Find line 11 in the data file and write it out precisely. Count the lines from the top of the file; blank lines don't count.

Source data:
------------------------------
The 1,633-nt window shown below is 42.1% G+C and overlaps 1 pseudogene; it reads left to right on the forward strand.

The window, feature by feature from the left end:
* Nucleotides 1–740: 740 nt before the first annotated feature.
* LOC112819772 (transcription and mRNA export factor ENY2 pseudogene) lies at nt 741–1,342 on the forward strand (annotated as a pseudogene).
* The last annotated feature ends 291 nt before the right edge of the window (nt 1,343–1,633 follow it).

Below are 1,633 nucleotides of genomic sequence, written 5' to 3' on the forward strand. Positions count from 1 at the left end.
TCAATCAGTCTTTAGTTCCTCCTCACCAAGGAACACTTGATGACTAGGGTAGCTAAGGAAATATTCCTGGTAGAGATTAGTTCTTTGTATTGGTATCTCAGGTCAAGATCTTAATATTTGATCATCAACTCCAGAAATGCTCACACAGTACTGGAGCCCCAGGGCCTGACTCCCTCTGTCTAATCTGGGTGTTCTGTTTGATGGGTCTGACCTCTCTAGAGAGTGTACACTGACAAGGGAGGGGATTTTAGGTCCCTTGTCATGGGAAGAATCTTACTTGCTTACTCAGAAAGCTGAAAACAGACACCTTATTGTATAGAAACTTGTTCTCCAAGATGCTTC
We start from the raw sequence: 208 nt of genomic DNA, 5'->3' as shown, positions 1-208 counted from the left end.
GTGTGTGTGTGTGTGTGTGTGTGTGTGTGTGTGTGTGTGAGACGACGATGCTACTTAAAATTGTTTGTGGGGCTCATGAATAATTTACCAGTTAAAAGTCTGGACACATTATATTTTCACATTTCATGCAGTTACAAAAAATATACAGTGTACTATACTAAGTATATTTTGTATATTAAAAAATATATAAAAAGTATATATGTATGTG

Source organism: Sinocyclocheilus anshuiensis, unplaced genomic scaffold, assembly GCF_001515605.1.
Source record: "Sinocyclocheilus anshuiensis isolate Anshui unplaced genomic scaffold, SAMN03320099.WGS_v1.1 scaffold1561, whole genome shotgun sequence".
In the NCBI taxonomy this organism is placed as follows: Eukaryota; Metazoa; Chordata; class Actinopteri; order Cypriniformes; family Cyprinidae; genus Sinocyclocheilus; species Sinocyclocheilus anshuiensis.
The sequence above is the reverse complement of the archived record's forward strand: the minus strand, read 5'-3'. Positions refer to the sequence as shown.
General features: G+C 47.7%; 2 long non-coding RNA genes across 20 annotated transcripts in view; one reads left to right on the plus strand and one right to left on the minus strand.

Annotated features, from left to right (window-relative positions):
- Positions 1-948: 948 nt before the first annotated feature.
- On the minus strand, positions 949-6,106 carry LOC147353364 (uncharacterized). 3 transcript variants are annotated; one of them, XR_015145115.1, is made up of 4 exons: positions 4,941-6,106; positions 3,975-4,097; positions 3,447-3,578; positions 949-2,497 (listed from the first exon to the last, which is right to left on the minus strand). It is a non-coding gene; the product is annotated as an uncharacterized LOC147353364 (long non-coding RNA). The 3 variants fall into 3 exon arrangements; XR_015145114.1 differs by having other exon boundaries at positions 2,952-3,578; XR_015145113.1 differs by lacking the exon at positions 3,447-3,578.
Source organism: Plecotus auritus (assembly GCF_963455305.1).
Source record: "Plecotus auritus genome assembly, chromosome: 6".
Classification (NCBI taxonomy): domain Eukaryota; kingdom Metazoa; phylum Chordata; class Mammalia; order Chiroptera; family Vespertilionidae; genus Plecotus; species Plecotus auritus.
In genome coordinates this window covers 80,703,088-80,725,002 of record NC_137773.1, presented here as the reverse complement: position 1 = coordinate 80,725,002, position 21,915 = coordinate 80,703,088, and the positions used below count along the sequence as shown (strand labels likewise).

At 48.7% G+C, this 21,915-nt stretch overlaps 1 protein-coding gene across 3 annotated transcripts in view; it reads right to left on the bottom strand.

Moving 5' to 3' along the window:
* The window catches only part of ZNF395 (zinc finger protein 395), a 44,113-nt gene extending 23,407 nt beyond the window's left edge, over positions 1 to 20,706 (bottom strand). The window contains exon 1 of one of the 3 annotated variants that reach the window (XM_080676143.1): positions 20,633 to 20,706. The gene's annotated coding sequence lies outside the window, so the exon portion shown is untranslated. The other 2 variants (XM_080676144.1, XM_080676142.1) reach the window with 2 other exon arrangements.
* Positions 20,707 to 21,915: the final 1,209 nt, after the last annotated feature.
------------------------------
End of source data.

Source record: "Sinocyclocheilus anshuiensis isolate Anshui unplaced genomic scaffold, SAMN03320099.WGS_v1.1 scaffold1561, whole genome shotgun sequence".